Way off the beaten path in Venango County, Pennsylvania, off State Route 322, down Rockland Road, and along Rockland Station Road, lies this old forgotten iron furnace. During the 1830s, northwestern Pennsylvania, and Venango County in particular, was in a bit of an iron boom. The three ingredients necessary for the production of pig iron, hardwood forests, lime, and iron ore, were in plentiful supply. Most furnaces were located near a reliable source of water for turning a large wheel that powered a giant bellows for blasting air into the furnace. The pig iron they produced was loaded onto wagons and typically hauled to a nearby river (in this case, the Allegheny), where it was loaded onto barges and floated downstream to a steel mill.
This particular furnace was built in 1832 by Andrew McCaslin, and historic records indicate that in 1837 it required a crew of 40 workers. One day McCaslin, his wife, and several crew members loaded their pig iron onto a river barge and headed for Pittsburgh. At some point downstream, the barge encountered rough water and capsized, resulting in the drowning death of both Mr. McCaslin and his wife. The furnace changed hands several times during its lifetime, until it was finally shut down in 1854.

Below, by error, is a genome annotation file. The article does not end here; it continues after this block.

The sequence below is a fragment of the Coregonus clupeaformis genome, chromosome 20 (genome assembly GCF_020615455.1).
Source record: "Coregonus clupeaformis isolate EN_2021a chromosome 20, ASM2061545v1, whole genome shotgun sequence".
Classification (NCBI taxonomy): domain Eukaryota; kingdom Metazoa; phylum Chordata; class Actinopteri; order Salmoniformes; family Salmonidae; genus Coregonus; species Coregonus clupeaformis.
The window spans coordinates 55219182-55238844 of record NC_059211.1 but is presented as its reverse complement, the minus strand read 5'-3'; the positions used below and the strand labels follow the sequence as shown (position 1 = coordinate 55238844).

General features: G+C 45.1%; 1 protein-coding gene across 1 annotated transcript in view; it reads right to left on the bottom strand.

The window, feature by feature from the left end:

What is unique about the Rockland Furnace is that it has two wheel races, instead of the usual setup of just one race. In recent years, new research has been done by students at nearby Christian Life Academy, under the direction of teacher Mike Lloyd. Their research indicates that the furnace was actually built upon the site of an already existing grist mill, which had its own wheel race. The grist mill operation was probably the center of a small village nestled deep in the valley of Shull Run, a tributary to the Allegheny River. Old maps indicate this village was named Freedom, although the only modern reference to the name Freedom, at least within the past several generations, is nearby Freedom Falls. Today, nothing man-made remains of the village except the old furnace and its twin wheel pits.